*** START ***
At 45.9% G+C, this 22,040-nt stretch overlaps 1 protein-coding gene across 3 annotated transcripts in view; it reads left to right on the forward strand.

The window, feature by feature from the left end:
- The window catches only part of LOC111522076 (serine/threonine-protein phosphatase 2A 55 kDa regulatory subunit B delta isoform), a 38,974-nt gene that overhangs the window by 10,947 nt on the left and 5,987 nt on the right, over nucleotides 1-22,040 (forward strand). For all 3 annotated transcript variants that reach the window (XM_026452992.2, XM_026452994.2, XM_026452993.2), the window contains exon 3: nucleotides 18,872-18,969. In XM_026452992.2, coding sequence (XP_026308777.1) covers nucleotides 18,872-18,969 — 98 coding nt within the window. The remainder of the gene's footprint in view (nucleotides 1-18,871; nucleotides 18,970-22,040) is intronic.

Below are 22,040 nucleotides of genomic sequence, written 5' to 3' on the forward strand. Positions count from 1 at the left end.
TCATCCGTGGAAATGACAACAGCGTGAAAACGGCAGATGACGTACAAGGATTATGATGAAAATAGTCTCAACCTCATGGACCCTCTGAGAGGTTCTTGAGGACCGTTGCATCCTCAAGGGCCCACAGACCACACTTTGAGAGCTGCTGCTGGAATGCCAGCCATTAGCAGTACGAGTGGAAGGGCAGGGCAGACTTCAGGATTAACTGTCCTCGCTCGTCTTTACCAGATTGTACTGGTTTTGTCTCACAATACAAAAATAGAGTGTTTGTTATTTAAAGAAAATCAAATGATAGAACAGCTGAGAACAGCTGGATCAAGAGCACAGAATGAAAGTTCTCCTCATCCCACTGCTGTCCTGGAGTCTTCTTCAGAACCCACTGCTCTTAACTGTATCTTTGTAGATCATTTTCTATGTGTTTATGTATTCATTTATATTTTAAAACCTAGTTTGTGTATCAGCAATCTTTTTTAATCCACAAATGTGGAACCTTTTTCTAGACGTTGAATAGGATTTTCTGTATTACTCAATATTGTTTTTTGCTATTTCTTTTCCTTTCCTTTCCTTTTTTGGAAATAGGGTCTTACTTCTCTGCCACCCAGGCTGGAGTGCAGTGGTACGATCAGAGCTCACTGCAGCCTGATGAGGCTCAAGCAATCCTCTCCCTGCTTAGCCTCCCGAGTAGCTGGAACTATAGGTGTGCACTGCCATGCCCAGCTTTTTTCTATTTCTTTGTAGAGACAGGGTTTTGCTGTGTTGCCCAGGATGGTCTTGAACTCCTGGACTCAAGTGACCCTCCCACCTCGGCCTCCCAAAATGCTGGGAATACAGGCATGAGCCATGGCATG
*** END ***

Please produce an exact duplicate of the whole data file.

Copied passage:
At 45.9% G+C, this 22,040-nt stretch overlaps 1 protein-coding gene across 3 annotated transcripts in view; it reads left to right on the forward strand.

The window, feature by feature from the left end:
- The window catches only part of LOC111522076 (serine/threonine-protein phosphatase 2A 55 kDa regulatory subunit B delta isoform), a 38,974-nt gene that overhangs the window by 10,947 nt on the left and 5,987 nt on the right, over nucleotides 1-22,040 (forward strand). For all 3 annotated transcript variants that reach the window (XM_026452992.2, XM_026452994.2, XM_026452993.2), the window contains exon 3: nucleotides 18,872-18,969. In XM_026452992.2, coding sequence (XP_026308777.1) covers nucleotides 18,872-18,969 — 98 coding nt within the window. The remainder of the gene's footprint in view (nucleotides 1-18,871; nucleotides 18,970-22,040) is intronic.

Below are 22,040 nucleotides of genomic sequence, written 5' to 3' on the forward strand. Positions count from 1 at the left end.
TCATCCGTGGAAATGACAACAGCGTGAAAACGGCAGATGACGTACAAGGATTATGATGAAAATAGTCTCAACCTCATGGACCCTCTGAGAGGTTCTTGAGGACCGTTGCATCCTCAAGGGCCCACAGACCACACTTTGAGAGCTGCTGCTGGAATGCCAGCCATTAGCAGTACGAGTGGAAGGGCAGGGCAGACTTCAGGATTAACTGTCCTCGCTCGTCTTTACCAGATTGTACTGGTTTTGTCTCACAATACAAAAATAGAGTGTTTGTTATTTAAAGAAAATCAAATGATAGAACAGCTGAGAACAGCTGGATCAAGAGCACAGAATGAAAGTTCTCCTCATCCCACTGCTGTCCTGGAGTCTTCTTCAGAACCCACTGCTCTTAACTGTATCTTTGTAGATCATTTTCTATGTGTTTATGTATTCATTTATATTTTAAAACCTAGTTTGTGTATCAGCAATCTTTTTTAATCCACAAATGTGGAACCTTTTTCTAGACGTTGAATAGGATTTTCTGTATTACTCAATATTGTTTTTTGCTATTTCTTTTCCTTTCCTTTCCTTTTTTGGAAATAGGGTCTTACTTCTCTGCCACCCAGGCTGGAGTGCAGTGGTACGATCAGAGCTCACTGCAGCCTGATGAGGCTCAAGCAATCCTCTCCCTGCTTAGCCTCCCGAGTAGCTGGAACTATAGGTGTGCACTGCCATGCCCAGCTTTTTTCTATTTCTTTGTAGAGACAGGGTTTTGCTGTGTTGCCCAGGATGGTCTTGAACTCCTGGACTCAAGTGACCCTCCCACCTCGGCCTCCCAAAATGCTGGGAATACAGGCATGAGCCATGGCATG